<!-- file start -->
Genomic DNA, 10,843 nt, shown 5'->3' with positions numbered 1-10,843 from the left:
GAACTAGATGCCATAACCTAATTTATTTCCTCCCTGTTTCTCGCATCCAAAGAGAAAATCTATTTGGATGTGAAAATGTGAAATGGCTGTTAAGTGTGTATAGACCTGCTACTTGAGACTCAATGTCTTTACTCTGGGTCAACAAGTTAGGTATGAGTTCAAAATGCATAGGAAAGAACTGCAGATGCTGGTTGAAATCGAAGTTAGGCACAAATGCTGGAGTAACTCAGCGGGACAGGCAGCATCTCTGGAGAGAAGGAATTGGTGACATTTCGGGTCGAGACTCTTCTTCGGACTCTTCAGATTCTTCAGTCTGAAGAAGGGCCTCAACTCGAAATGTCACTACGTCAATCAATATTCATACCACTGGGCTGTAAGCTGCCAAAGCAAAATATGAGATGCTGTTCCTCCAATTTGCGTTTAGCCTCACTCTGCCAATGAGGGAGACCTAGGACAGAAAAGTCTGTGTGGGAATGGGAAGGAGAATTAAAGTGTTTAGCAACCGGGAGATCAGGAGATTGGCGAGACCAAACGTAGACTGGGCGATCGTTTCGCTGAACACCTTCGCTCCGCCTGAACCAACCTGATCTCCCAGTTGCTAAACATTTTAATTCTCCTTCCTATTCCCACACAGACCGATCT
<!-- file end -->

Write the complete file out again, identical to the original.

Genomic DNA, 10,843 nt, shown 5'->3' with positions numbered 1-10,843 from the left:
GAACTAGATGCCATAACCTAATTTATTTCCTCCCTGTTTCTCGCATCCAAAGAGAAAATCTATTTGGATGTGAAAATGTGAAATGGCTGTTAAGTGTGTATAGACCTGCTACTTGAGACTCAATGTCTTTACTCTGGGTCAACAAGTTAGGTATGAGTTCAAAATGCATAGGAAAGAACTGCAGATGCTGGTTGAAATCGAAGTTAGGCACAAATGCTGGAGTAACTCAGCGGGACAGGCAGCATCTCTGGAGAGAAGGAATTGGTGACATTTCGGGTCGAGACTCTTCTTCGGACTCTTCAGATTCTTCAGTCTGAAGAAGGGCCTCAACTCGAAATGTCACTACGTCAATCAATATTCATACCACTGGGCTGTAAGCTGCCAAAGCAAAATATGAGATGCTGTTCCTCCAATTTGCGTTTAGCCTCACTCTGCCAATGAGGGAGACCTAGGACAGAAAAGTCTGTGTGGGAATGGGAAGGAGAATTAAAGTGTTTAGCAACCGGGAGATCAGGAGATTGGCGAGACCAAACGTAGACTGGGCGATCGTTTCGCTGAACACCTTCGCTCCGCCTGAACCAACCTGATCTCCCAGTTGCTAAACATTTTAATTCTCCTTCCTATTCCCACACAGACCGATCT